Transitioning My Child to Solid Foods With BLW

baby feeding self
Image via Mindi Stavish

 

When my second son was around 5 months he started reaching for foods when others were eating near him. It was then that I introduced him to his first pureed baby food.  Within weeks of introducing spoon feedings, he was purposefully grabbing food out of my hands.

The premise behind BLW is that babies are ready for suitably sized pieces of table food, when they can sit in a high chair and bring the food to their mouth independently.

 Coincidentally, around this time I stumbled upon a podcast about Baby Led Weaning (BLW).

The term Baby Led Weaning was invented by  Gill Rapley, a former midwife. and author of Baby Led Weaning- Helping Your Baby Like Good Food.  According to Rapley, the term “weaning” is based on the British meaning of the word, which is means adding complementary foods to a baby's diet of breastmilk (or formula) instead of the US usage, wherein weaning refers to giving up breastfeeding.  Here is how Rapley describes the differences between the traditional approach to introducing a baby to solid foods and the BLW method. 

The key thing is that in the BLW method, the parent just has to take a step back and let the child get on with it. The baby learns to chew first, and to spit out, and THEN to swallow food.

With the more traditional approach the baby is using everything that they’ve learned from taking in liquids to swallow the puree, while also tackling this new, and in some instances rather thrilling, experience of chewing and swallowing as well.

I'll admit, my first thought about Baby Led Weaning is that it was ridiculous and dangerous. My professional background is in infant and child feeding and swallowing disorders, so I have a lot of knowledge about oral motor development. Babies don’t efficiently chew until they are almost 2 years old.  My biggest concern with this method is choking, because a six month old does not have the oral motor development to break down a piece of food if they do happen to try to swallow it.

Advocates of Baby Led Weaning suggest that the risk of choking is less than with the traditional spoon feeding method; however, there are no clinical studies to back up this statement.  A baby who is spoon fed may suck food back into his or her throat, before he or she is developmentally able to handle it.  A baby who is fed solid foods through the BLW process controls what is put into his or her mouth and then moves it back to trigger a swallow reflex only when he or she has developed the ability to chew it.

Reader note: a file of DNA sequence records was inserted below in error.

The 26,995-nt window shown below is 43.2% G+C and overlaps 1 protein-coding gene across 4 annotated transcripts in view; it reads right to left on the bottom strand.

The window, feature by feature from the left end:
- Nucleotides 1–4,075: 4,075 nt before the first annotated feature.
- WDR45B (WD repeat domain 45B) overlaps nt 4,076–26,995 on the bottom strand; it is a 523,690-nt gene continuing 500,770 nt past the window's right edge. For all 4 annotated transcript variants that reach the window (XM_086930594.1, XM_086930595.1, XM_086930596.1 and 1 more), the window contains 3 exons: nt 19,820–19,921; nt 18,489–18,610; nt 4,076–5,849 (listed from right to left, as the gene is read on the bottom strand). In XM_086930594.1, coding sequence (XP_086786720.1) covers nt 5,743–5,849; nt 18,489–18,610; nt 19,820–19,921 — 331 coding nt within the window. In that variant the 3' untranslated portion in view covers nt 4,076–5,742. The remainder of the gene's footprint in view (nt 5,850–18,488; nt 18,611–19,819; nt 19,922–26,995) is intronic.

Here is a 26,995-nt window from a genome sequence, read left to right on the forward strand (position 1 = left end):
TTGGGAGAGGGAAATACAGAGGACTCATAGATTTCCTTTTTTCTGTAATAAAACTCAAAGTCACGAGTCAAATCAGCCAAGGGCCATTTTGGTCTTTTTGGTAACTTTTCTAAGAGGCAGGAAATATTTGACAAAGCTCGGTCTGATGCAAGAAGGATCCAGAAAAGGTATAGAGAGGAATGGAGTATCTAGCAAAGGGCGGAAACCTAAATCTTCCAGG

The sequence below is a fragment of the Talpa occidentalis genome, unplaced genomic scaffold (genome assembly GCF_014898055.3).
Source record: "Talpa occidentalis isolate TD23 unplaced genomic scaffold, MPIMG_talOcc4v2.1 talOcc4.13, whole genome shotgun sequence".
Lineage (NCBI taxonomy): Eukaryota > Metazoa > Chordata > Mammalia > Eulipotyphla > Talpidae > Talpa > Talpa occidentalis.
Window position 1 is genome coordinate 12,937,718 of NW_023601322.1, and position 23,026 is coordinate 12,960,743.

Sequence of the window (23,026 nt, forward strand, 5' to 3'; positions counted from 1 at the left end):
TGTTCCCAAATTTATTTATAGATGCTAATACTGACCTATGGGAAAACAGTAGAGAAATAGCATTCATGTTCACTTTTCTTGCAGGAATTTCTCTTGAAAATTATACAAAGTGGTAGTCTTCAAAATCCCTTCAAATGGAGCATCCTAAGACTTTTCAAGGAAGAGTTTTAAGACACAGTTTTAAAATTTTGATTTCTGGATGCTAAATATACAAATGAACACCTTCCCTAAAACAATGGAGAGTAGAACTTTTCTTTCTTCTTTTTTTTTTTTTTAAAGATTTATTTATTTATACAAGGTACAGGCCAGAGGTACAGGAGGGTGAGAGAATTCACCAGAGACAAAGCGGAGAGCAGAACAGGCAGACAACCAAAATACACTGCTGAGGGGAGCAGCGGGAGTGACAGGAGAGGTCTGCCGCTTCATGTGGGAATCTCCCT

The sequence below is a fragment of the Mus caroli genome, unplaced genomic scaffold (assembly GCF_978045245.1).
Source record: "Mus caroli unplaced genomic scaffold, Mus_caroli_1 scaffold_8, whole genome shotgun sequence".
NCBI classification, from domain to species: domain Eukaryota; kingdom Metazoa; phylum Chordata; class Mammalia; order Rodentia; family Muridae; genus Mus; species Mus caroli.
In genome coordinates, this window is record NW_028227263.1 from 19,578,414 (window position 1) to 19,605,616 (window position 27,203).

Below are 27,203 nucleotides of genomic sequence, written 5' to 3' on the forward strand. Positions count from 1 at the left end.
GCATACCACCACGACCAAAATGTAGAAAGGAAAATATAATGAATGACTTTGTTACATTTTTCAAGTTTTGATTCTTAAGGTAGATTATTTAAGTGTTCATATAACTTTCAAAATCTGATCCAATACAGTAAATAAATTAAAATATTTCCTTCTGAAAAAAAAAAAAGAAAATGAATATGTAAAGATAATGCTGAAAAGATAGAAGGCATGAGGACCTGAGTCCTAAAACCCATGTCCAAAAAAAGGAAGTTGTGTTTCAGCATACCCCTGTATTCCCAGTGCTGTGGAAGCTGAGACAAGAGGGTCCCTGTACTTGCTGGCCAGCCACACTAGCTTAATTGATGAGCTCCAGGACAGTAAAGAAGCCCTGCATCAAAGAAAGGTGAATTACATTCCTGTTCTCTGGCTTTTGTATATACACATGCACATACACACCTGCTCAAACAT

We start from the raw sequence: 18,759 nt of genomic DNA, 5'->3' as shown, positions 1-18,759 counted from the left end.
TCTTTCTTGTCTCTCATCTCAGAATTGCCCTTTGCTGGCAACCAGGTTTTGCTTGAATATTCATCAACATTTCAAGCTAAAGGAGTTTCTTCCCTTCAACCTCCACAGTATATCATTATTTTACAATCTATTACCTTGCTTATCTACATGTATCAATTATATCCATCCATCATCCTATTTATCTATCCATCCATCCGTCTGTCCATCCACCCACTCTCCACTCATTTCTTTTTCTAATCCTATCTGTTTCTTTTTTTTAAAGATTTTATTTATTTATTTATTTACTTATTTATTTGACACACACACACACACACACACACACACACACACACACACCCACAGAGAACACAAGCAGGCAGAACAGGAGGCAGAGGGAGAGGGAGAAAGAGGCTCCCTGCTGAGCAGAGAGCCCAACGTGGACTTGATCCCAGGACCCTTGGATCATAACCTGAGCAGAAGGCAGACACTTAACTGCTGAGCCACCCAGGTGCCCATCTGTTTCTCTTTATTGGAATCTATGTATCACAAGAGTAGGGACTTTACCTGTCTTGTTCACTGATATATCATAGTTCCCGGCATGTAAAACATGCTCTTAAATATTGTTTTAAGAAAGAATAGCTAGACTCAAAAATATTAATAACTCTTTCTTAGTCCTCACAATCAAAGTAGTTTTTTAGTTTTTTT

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Most first foods fall out of the mouth, with the baby exploring the different flavors and textures of the foods only.  If a baby can not safely swallow a food that is brought to the back of the throat, a gag reflex is typically elicited to propel the food out of the mouth. Gagging is different from choking in that a gag protects the baby from choking.  Excessive gagging may be an indicator of a hypersensitivity to textured and solid foods.   In regards to choking – any child or adult can choke while eating at all stages of their life.  That is why it is important for parents to be infant CPR certified before their baby is even born.

I did a combination of spoon feeding and BLW with my son initially.  As his interest in food increased, I gradually stopped giving him pureed foods.  Baby led weaning worked for us and Noah easily transitioned to eating solid foods during his first year of life.   When it is time to introduce your baby to solid foods there is no right or wrong way as long as your baby remains safe and happy. Parenting is all about doing what works best for you.

What aspect of parenting have you said you would never do, and then you surprisingly did after becoming a parent?

What do you think?

Transitioning My Child to Solid Foods With BLW

Mindi is a working mom with three boys ages 4, 2, and an infant (born June 2013). She spent her first 8 years of her career in Speech-Language Pathology at a Children's Hospital. She currently works with adults and children in home health. The real fun for her happens when she is at home with her boys, chasing them around and pretending to be a super hero. She blogs about life as a working mom at Simply Stavish. Her weekly feature, Words in the Sand, teaches parents how to grow their child's s ... More

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1 comment

  1. Kira says:

    If you’re still spoon feeding, then you’re not doing a mix of spoon feeding and BLW. That’s still traditional weaning. BLW is giving them solid food from the get go and letting them feed themselves. Also you should not start it until at least 6 months. Google the term “virgin gut” and you’ll see why it’s still dangerous to give food before then. I love BLW because it’s so much easier then trying to force feed them with a spoon.

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